The freak-out over net neutrality falls somewhere between the Y2K paranoia and the Mayan Calendar on the Chicken Little scale. CNN declared the passage of the 2017 Restoring Internet Freedom Order the “End of the internet as we know it.” The official Twitter account of Senate Democrats Tweeted, “If we don’t save net neutrality, you’ll get the internet one word at a time,” with large spaces between each word. The rhetoric was so overheated a bomb threat was called in to the FCC meeting where the rollback of net neutrality rules was passed.
Of course, the catastrophe never came to pass. Today, more Americans are connected to faster internet than ever before. In the wake of surging traffic caused by the Covid-19 pandemic, U.S. networks shined against global counterparts, many of which are regulated as utilities.
The net neutrality meltdown ought to be a huge liability for Democrats. However, the conservative tantrum at the tech sector, Amazon, Apple, Facebook, and Google in particular, has left any effort to keep net neutrality off the books exposed to lethal accusations of rank hypocrisy.
President Biden has made reimposing net neutrality rules a priority of his administration, as evidenced by its inclusion in his recent sweeping executive order on competition. It shouldn’t make sense that Democrats could feel so bullish about their laughably wrong predictions in order to pursue their policy goal of utility-style regulation of ISPs. Yet, whether they realize it or not, conservatives have spent much of the years since the Restoring Internet Freedom Order eviscerating some of the core arguments for it.
While net neutrality is an amorphous concept, generally it means all internet traffic is created equal and thus ISPs should not block, slow, or prioritize any traffic unnecessarily. Conservatives balked at the concept for reasons of pragmatism and principle. Pragmatically speaking, network owners are best positioned to manage their networks as they see fit versus a cumbersome bureaucracy. There are any number of instances where traffic management practices that violate net neutrality principles actually benefit consumers, such as blocking malware, prioritizing medical-related data, or free music and video streaming.
More fundamentally, the imposition of rules designed to achieve net neutrality violate core conservative principles surrounding property and First Amendment rights. In 2017, Supreme Court Justice Brett Kavanaugh, while serving as a judge on the DC Circuit Court of Appeals, wrote that the 2015 Open Internet Order violated the First Amendment and that “First Amendment protection does not go away simply because you have a large communications platform.”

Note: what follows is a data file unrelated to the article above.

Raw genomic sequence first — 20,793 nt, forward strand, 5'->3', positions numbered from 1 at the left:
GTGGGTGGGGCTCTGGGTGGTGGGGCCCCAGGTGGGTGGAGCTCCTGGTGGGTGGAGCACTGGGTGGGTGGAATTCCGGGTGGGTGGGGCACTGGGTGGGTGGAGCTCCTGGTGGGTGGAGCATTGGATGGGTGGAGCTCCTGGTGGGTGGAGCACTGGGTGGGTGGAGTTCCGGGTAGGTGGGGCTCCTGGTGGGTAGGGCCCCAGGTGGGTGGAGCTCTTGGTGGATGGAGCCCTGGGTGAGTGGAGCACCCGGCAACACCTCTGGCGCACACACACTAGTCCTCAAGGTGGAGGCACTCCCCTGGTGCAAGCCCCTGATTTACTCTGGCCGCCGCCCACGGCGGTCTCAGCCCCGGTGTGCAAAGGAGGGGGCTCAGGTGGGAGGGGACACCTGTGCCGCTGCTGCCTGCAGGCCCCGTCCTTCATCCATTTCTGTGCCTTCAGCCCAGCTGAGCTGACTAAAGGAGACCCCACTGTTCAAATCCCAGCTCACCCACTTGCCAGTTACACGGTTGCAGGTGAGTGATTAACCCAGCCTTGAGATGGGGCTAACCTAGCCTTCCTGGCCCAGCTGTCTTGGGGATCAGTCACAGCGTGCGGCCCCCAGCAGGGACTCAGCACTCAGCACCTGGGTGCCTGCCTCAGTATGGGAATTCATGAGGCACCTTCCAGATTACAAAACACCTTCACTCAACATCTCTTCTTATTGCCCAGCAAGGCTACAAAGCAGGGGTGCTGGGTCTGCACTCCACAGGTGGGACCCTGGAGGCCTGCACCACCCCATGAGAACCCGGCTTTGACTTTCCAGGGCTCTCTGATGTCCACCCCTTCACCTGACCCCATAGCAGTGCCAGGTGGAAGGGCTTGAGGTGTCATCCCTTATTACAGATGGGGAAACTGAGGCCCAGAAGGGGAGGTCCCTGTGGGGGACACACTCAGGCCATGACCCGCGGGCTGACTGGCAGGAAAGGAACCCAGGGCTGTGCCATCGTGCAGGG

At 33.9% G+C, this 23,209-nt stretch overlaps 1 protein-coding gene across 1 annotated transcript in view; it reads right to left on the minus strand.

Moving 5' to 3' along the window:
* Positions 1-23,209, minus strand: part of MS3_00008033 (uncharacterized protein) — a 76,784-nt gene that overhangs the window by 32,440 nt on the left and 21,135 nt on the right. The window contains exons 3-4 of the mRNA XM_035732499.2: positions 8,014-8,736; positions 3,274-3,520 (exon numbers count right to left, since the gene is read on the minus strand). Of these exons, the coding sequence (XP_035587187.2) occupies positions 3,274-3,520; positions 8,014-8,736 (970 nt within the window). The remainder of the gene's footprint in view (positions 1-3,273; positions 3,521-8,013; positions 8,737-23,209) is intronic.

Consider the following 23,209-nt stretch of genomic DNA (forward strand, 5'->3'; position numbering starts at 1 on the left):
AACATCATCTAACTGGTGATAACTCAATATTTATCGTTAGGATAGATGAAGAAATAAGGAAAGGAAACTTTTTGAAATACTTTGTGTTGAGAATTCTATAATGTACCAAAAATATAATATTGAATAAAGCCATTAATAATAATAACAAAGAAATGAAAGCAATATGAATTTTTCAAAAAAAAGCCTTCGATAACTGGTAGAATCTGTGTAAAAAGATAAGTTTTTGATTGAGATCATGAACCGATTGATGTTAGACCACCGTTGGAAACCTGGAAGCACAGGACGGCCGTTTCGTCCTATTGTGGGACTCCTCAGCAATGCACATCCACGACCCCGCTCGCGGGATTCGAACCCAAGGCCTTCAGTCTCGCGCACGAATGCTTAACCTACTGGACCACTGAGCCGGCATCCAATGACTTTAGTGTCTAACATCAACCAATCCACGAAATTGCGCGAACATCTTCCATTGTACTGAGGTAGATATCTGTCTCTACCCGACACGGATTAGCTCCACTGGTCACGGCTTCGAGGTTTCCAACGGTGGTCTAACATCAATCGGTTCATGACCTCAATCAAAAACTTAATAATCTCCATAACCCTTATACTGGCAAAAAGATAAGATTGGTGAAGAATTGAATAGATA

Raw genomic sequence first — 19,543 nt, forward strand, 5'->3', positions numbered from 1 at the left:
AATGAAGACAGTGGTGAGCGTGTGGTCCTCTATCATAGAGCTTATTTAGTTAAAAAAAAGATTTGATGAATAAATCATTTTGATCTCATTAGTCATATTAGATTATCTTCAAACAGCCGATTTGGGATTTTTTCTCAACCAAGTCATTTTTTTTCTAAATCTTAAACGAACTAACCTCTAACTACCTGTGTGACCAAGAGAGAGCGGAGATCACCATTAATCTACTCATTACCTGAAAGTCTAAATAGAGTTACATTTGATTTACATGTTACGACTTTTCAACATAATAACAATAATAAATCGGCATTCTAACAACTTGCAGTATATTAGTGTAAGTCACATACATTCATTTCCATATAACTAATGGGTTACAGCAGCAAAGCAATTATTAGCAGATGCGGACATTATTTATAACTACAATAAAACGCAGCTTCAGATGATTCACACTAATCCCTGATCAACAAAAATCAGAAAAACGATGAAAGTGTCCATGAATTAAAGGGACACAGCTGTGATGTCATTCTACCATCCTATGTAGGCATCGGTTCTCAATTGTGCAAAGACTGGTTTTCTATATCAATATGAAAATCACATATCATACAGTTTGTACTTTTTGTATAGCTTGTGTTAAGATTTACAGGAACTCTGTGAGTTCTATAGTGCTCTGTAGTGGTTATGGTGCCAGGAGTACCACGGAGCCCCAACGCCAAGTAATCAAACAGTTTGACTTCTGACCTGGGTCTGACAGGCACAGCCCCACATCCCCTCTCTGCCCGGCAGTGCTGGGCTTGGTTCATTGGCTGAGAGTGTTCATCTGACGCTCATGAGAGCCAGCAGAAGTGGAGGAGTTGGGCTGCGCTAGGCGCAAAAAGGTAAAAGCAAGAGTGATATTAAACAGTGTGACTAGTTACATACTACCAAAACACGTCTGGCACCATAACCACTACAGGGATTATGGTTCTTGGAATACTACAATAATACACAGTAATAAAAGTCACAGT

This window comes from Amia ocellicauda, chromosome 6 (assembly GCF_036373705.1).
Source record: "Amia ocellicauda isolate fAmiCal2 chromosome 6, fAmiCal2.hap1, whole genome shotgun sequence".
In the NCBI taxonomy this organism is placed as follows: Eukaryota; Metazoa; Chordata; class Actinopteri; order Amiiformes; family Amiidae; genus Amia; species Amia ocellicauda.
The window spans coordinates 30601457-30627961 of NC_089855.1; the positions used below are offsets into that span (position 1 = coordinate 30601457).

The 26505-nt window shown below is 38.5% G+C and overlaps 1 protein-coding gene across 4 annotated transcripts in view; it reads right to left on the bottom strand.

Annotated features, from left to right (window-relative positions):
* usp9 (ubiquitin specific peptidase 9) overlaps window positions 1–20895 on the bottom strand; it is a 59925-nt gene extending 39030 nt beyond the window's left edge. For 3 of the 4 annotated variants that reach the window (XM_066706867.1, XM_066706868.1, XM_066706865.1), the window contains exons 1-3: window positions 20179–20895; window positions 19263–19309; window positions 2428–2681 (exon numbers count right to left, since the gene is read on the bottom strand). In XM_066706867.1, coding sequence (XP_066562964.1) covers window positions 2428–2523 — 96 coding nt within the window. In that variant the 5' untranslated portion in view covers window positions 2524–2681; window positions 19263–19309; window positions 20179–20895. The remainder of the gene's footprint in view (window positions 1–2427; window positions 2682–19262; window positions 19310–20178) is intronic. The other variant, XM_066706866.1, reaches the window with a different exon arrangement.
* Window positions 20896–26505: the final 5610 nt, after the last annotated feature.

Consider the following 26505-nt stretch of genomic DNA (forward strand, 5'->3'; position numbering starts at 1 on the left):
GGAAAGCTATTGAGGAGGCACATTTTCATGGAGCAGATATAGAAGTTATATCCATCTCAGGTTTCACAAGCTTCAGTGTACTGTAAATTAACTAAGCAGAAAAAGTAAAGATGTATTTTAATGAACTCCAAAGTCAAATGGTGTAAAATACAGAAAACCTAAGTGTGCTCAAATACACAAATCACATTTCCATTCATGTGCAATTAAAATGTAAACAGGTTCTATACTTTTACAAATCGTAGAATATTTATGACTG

Justice Kavanaugh’s words stand in stark contrast to a growing chorus on the right when it comes to the large communications platforms owned by Silicon Valley firms. For example, multiple GOP-controlled state legislatures are behind laws designed to force tech platforms to carry certain political speech. This is happening despite a federal judge recently imposing an injunction against Florida’s for blatantly violating the First Amendment.
On the federal level, several bills have been introduced in Congress to make sweeping changes to or repeal the law known as Section 230. Section 230 has become the focal point of bipartisan anger against tech companies. Prominent Republicans, including former President Trump, have lambasted the law as a license to “censor” conservative voices. Of course, the First Amendment is what allows companies to moderate. Section 230 is simply the law that prevents companies and users from being sued for things they didn’t create, but may have hosted or shared. Without it, companies would assume liability for all content on their websites, whether they were aware of it or not, simply for exercising their own First Amendment rights.
As poorly-understood as Section 230 is, the law does something else that even fewer people are aware of: it’s a cornerstone of the rollback of net neutrality rules. That’s right, the Trump-era FCC not only favorably cited Section 230 multiple times in the Restoring Internet Freedom Order, it is the first thing cited, declaring it is “the policy of the United States ‘to preserve the vibrant and competitive free market that presently exists for the Internet . . . unfettered by Federal or State regulation.’”
The next net neutrality battle is already cresting the horizon. The historical record is decidedly against the heavy-handed approach favored by Democrats and the rhetoric during the last-go-round ought to weigh heavily against any efforts to reimpose utility-style regulations on ISPs. Instead, conservative rhetoric and policy proposals towards the tech sector have ceded virtually all the principled ground. It will be virtually impossible to mount any kind of serious resistance against reimposing utility-style regulation of ISPs if conservatives don’t soon come to their senses on tech, the First Amendment, and Section 230.